But there is one catch with Reddit. In July 2023, when Reddit decided to introduce a new policy that charged some third-party apps for accessing data on its platform concerns over content moderation and accessibility arose. Several groups protested the changes proposed by Reddit. Over 8,000 subreddits went dark. Those subreddit groups, at the time, said the changes threatened to end the key way of historically customising the platform.

To avoid such a conflict this time around, Reddit is giving an unspecified number of its top users, including moderators and those with high karma scores, the chance to buy shares in its IPO, according to a report by The Verge.

Reddit plans to do it through an allocation system based on tiers. Individuals from tier one, will be certain users and moderators identified as those who have meaningfully contributed to Reddit community programmes. The second tier will be made up of people with a karma score of at least 2,000, a score that shows how much a user contributes to the Reddit community, and those who have performed at least 5,000 moderator actions.

This is an unusual move, as this privilege is usually reserved for professional investors who want to buy stock at a theoretically lower price before the stock is listed on an exchange. Reddit currently has some 267.5 million active weekly users, more than 100,000 active communities, and one billion total posts, according to its SEC filing.

Have other platforms used user data to train AI models?

Unlike Reddit, few platforms have been forthcoming on whether the public information of users is used to train AI models. X, formerly Twitter, in September, said it would use users’ posts to train AI models for the purposes outlined in its policy. The policy did not specify the AI model it referred to.

Meta said user data from its applications, including Facebook, Instagram, and Threads, would be used to train AI for its AI chatbot. While TikTok and Snapchat have both launched AI chatbots, neither has mentioned taking users posts to train AI models.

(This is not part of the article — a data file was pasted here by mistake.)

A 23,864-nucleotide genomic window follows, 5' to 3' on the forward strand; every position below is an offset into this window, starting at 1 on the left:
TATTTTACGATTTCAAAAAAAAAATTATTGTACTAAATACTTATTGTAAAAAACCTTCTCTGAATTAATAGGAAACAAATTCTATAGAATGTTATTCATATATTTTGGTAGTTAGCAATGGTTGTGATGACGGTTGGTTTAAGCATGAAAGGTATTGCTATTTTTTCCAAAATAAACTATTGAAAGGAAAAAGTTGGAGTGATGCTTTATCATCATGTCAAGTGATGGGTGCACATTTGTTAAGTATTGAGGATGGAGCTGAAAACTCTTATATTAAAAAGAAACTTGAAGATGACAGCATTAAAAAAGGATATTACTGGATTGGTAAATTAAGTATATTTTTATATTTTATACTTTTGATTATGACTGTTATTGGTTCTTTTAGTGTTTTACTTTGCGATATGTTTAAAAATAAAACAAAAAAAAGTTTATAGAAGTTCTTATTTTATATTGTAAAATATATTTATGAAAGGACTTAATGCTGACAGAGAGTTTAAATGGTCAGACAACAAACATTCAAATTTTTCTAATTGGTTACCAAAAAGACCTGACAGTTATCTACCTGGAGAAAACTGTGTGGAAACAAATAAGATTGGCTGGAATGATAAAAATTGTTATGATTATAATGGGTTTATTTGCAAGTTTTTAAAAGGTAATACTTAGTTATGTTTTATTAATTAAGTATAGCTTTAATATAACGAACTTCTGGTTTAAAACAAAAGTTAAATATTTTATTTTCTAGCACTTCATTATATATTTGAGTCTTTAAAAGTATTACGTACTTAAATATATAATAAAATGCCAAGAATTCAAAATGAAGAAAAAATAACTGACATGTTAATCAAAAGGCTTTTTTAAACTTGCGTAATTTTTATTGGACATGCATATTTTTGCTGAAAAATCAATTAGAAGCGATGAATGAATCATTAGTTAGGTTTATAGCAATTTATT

The practice of using user data to train algorithms is not new in the world of tech. Most of the platform’s recommender engine uses a person’s usage data to suggest videos, articles and movies. But using that information to train AI models is new and it calls for caution given these chatbots propensity to regurgitate personal information when it responds to prompts.

A case in point is Samsung banning the use of AI chatbots in its offices after it found that the bot spat out company secrets after employees used the application.

0 / 0
Sign in to unlock member-only benefits!
  • Access 10 free stories every month
  • Save stories to read later
  • Access to comment on every story
  • Sign-up/manage your newsletter subscriptions with a single click
  • Get notified by email for early access to discounts & offers on our products
Sign in


Comments have to be in English, and in full sentences. They cannot be abusive or personal. Please abide by our community guidelines for posting your comments.

We have migrated to a new commenting platform. If you are already a registered user of The Hindu and logged in, you may continue to engage with our articles. If you do not have an account please register and login to post comments. Users can access their older comments by logging into their accounts on Vuukle.